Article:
“Can a game be art?” asks the App Store listing for Ozone. The answer, of course, is yes. But not as long as game makers consider Rococo filigree, overwrought ambience fit for a transcendental meditation class, and arbitrary barriers to fun as prerequisites for art. This is billed as an abstract platformer that asks you to think hard about your actions while you react and encourages you to absorb the pleasures of ornate audiovisual beauty while you play. That’s a tall order for an iPhone game that the designers of Ozone just aren’t equipped to fulfill.

You can’t fault the game for being earnest. The tutorial takes its time explaining each of the game’s mechanics. You control a glowing ball that floats in the direction you tap the controls. It propels itself by releasing air from its own body, which makes it smaller in size and brings it closer to an explosive death. Movement thus becomes a matter of economy, a gameplay element in and of itself. (You can refresh the ball on spinning fans strewn throughout the levels.) The ball bounces off the walls at an angle and a speed dependent on how much momentum it had when it collided, so you’re encouraged to think about how to use the walls to indirectly steer the ball and thus save air. You also have a brake button that stops the ball cold, and a deflate button that shrinks the ball to fit through small openings. Your goal is to collect all the glowing yellow orbs in each level, which opens the exit portal.

Ozone

The levels are dangerous, and you need to practice shooting the gaseous ball across corridors and into rooms without getting hurt by things like giant iron spikes that pop out of the walls, turrets that fire plasma blasts at you, and spinning razor wheels of steel that chase you around. Movement is not only a matter of economy but a test of your skill and precision. To compensate, the game gives you pickups that turn your avatar into a steel wrecking ball, or a ball of chain lightning that automatically shocks nearby enemies. One pickup arms your ball with a plasma gun. The plasma is fired in the direction that your ball is currently traveling, and the shots also bounce off the walls at various angles. This presumably makes shooting a bit more thoughtful and puzzle-like than the shooting you perform in less-artistic games.

Oh, and when you touch the very pretty walls, they emit a chime.

Ideally, Ozone would have been an interesting hybrid of Osmos, a PC indie game centered on moving gaseous blobs without killing them; and Prince of Persia, a PC game in which you try to avoid being impaled on rusty metal objects. There’s a stark contrast between the bioluminescent organism that you control and the industrial objects that it needs to avoid. But these spikes and buzzsaws and guns just come off as trite and incongruous enemies, suggesting that the game lacks careful thought in general.

For instance, there are rarely moments where the level design encourages you to move the ball by bouncing it off the walls—even though the tutorial insists that putting your mind to the technique will open up possibilities. Ditto for purposely deflating the ball to fit into small spaces. The levels consist largely of big rooms linked by narrow hallways, with yellow orbs and pickups stuck in the far corners and dangerous spikes dotting the walls. They also do a poor job of letting you intuit which way to go. There are plenty of forks in the road in which one path definitely needs to be visited before the other. A mini-map giving you a broader view of the terrain would have been a big help here.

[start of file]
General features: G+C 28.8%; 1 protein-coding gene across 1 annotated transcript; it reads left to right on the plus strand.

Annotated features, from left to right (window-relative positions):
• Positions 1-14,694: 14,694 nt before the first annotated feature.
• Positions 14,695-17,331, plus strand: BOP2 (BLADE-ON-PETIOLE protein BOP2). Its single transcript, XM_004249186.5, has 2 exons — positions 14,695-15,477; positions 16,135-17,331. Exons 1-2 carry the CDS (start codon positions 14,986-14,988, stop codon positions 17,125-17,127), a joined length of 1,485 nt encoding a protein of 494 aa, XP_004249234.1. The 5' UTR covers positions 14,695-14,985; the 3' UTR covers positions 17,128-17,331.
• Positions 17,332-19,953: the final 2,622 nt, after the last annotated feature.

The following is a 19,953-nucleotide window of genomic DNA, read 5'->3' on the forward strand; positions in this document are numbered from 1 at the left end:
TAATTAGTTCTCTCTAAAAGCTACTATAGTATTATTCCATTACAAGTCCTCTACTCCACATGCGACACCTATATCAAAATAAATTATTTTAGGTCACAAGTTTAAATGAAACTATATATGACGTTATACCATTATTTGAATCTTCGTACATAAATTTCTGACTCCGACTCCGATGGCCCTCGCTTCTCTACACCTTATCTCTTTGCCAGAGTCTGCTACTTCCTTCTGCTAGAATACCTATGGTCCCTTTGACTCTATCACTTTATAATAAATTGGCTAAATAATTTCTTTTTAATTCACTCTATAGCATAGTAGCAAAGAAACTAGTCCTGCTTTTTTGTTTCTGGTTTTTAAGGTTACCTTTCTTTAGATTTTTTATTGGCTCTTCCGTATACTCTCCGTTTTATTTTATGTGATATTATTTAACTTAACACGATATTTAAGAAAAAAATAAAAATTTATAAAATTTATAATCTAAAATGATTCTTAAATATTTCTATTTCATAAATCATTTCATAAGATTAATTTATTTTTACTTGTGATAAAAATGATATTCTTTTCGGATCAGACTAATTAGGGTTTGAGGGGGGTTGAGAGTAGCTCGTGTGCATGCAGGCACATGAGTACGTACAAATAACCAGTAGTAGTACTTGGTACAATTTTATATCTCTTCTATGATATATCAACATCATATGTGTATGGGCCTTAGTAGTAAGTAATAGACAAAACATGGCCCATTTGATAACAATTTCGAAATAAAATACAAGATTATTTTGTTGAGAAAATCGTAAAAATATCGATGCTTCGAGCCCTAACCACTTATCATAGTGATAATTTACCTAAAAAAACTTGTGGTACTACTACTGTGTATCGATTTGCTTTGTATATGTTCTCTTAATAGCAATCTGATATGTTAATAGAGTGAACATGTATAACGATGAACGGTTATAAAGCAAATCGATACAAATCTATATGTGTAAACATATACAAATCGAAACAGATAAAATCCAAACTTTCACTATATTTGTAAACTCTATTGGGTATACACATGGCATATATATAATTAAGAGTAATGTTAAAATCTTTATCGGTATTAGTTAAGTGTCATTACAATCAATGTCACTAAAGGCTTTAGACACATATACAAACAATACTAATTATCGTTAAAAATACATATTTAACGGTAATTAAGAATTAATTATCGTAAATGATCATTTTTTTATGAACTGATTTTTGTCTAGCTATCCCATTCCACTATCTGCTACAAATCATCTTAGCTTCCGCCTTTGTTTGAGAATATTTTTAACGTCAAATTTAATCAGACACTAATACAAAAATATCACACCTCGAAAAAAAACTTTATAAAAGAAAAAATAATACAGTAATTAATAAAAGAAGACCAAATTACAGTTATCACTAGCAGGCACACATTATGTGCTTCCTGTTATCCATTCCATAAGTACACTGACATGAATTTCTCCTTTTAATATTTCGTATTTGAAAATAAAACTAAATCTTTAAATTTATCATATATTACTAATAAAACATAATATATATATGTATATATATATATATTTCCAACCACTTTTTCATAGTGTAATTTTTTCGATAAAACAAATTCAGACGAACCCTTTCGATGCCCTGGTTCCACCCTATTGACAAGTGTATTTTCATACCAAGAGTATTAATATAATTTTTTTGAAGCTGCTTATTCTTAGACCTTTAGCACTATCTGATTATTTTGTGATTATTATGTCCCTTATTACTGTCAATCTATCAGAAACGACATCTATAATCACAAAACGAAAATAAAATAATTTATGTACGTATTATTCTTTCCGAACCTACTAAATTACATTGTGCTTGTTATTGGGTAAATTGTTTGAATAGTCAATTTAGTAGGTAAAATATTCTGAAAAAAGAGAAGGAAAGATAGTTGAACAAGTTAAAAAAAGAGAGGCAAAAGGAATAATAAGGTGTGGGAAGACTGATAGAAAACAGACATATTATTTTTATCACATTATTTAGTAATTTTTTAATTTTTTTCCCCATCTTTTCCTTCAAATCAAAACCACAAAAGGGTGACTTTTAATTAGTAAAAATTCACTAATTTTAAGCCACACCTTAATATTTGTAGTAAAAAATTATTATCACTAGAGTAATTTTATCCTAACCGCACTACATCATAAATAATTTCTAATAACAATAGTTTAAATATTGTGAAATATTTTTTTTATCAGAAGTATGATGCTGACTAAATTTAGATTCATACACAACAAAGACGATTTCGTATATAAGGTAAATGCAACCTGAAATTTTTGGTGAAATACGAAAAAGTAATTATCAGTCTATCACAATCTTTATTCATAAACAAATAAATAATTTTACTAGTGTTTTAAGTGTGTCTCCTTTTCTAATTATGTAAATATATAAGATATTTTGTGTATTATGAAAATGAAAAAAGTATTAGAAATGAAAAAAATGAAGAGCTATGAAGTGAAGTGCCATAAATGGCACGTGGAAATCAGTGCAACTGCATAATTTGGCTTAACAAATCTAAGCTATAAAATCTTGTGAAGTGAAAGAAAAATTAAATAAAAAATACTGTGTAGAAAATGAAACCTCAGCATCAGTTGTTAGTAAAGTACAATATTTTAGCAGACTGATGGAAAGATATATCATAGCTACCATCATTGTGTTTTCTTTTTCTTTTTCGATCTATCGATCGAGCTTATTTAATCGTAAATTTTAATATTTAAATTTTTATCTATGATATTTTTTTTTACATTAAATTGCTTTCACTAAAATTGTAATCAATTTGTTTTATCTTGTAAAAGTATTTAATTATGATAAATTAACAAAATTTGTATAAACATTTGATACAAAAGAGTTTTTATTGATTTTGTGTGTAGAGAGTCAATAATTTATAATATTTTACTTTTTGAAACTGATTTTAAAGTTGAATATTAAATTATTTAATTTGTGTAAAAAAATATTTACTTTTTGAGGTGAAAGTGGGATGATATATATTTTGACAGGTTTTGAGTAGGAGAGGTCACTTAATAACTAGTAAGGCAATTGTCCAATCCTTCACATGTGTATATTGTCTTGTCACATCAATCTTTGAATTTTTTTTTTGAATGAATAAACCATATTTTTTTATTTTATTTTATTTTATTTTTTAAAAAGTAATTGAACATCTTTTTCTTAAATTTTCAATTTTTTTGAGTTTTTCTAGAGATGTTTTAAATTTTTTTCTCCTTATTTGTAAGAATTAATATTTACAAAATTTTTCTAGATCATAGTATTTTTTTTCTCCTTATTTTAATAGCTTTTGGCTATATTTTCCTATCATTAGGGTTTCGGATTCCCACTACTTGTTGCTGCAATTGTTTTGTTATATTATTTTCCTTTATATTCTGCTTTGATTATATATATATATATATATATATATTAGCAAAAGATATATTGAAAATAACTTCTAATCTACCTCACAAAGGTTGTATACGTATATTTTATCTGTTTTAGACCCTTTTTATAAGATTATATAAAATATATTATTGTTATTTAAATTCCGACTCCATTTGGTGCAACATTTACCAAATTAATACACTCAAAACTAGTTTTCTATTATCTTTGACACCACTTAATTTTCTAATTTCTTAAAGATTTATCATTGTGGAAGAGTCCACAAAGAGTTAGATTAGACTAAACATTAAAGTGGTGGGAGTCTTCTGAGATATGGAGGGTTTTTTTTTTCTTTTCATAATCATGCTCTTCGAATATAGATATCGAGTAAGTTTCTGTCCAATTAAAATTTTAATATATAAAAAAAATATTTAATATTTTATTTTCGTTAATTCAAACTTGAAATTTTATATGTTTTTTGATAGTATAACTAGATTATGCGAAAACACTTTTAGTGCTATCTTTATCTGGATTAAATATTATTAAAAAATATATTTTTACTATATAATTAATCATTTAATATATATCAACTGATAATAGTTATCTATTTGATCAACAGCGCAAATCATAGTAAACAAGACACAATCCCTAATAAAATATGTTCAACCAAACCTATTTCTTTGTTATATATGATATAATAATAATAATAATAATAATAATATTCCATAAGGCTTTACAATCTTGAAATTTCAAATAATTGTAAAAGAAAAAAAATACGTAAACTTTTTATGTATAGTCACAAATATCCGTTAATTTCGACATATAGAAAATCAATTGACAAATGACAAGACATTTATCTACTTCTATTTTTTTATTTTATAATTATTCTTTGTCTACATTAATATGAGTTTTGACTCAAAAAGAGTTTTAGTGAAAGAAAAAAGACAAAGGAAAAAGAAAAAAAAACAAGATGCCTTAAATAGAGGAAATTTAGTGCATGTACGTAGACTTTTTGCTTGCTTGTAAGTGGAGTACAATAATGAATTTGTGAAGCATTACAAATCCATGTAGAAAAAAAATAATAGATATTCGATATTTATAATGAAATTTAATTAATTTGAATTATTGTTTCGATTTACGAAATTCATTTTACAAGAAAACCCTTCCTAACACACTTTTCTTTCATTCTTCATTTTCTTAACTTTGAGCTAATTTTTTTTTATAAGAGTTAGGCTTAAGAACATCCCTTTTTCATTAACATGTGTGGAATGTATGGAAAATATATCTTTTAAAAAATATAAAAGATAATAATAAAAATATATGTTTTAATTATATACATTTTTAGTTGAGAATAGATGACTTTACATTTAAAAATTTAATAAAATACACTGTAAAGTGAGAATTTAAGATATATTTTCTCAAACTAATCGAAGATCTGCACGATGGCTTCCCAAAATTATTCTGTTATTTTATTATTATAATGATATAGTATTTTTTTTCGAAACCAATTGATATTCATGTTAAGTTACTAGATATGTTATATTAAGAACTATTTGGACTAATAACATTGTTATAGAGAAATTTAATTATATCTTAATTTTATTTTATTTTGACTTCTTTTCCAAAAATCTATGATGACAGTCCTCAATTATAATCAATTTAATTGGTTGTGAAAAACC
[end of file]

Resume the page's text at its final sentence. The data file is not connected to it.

Ozone

It’s as if much more time was spent imagining how tricky it would be to move the ball than on how the environments would invite such trickery by the player. Usually you’ll jet straight to the ends of hallways and each of the corners of a room, braking hard and grabbing all the items. Likewise, when firing the plasma gun you’ll simply pepper the area with shots in haphazard directions, rather than figuring out how to perfectly align your ball’s movement and aim. Instead of feeling like a nuanced puzzle, Ozone comes off like a very conventional game whose avatar needs extra help getting around.

The levels are also filled with cheap traps—like hard-to-avoid gusts of wind that blow your ball around pointlessly and cause you to waste air, and speed arrows that shoot your ball straight into a bed of spikes. It’s as if Ozone can’t decide whether it wants to be a twitch game or a puzzle game. A boss must be defeated at the end of each of the four themed areas. The very first boss presents a major spike in difficulty, and its attack patterns make zero use of the ball’s movement and shooting mechanics. Is Ozone an action game? If you pay attention to the sound the walls make when touched, they make ascending scales. Is Ozone a music game?

Ozone is filled to the brim with complicated trappings—musical surfaces, unintuitive and double-edged controls, a painterly New Age aesthetic—that don’t work together in any thoughtful way and often actively work against each other. They’re art-like features that each try to make a case for the game being art, but they only make the game less and less fun as you progress. There’s a line of thought that argues that bad games are closer to art than games that simply do a good job of being fun. But unfortunately, Ozone isn’t a spectacular failure. It’s just a very pretty game that’s also pretty forgettable.